Soulburn was molded by the hands of Dutch death metal legends during the 1990s. After the demise of Asphyx, a handful of its former members launched this blasphemous band in the mid-90s and released an album called “Feeding on Angels.” Before long, Soulburn was put on ice. The work that became “The Suffocating Darkness” had started as a Bathory-styled project featuring an esteemed roster of death metal journeymen, apparently—Bob Bagchus and Eric Daniels, both of whom hail from Asphyx, had been in league with God Dethroned’s Henri Sattler and Rogga Johansson. But things change, and for whatever reason Soulburn found new life and was raised from the abyss, although without Sattler and Rogga, who parted ways with the former Asphyx warriors. Enough history lessons for one day, no?
Sixteen years it took for Soulburn to return, and they have done a magnificent job. “The Suffocating Darkness” is a bombing balance of impious death/black metal in the vein of Necrophobic or Unanimated and authentic Asphyx-grade grooves that could doom one to death. Baptized in a raw, crunchy production mixed by one Dan Swanö, this is a total onslaught in both its execution and style. The brand of death/black metal practiced does not exceed creative limits, but powerful riffs giving nods to blazing blackened bits and creepy atmospheric parts open up the album’s hotheaded style to various tempos, especially those devastating slower sections. The way the measures are orchestrated makes for some serious neck damage.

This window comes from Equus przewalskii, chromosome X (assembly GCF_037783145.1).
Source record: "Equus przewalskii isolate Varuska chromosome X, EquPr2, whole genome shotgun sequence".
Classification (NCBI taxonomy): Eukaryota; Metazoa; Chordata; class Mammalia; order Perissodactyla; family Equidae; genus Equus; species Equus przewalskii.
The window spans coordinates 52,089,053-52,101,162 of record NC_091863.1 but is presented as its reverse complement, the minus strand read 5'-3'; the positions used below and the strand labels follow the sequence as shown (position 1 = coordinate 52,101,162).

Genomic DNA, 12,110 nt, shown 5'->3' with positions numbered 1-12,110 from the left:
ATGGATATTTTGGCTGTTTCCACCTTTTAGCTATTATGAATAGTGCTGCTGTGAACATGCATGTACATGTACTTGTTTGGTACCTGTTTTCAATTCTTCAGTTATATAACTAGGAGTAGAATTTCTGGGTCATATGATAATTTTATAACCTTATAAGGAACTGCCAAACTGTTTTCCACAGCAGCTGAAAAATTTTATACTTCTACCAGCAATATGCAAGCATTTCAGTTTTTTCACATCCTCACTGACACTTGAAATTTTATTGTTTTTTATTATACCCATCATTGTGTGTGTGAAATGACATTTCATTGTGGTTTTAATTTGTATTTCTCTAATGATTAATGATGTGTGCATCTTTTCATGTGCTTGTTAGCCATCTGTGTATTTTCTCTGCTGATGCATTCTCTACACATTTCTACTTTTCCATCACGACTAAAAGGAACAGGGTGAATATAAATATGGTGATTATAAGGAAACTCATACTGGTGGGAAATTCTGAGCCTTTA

Black metal movements on “The Mirror Void” and “I Do Not Bleed from Your Crown of Thorns” and the minimalist riffs show the influences of Bathory, Venom, and Celtic Frost seeping in to the band’s death metal roots. For fifty minutes the relentless slaughter grinds and slices, punching through flesh with torching tremolo-picked frenzies and Bagchus’ blast-free detonations behind the drum kit. Raspy vocals and a crispy guitar tone augment its annihilating instrumental front, putting a sacrilegious glaze over the authentic, searing skeleton that is “The Suffocating Darkness.” Again, nothing hugely original, but the direction and execution are done masterfully, bringing out the decay in death metal and the profanity of Soulburn’s black metal roots.
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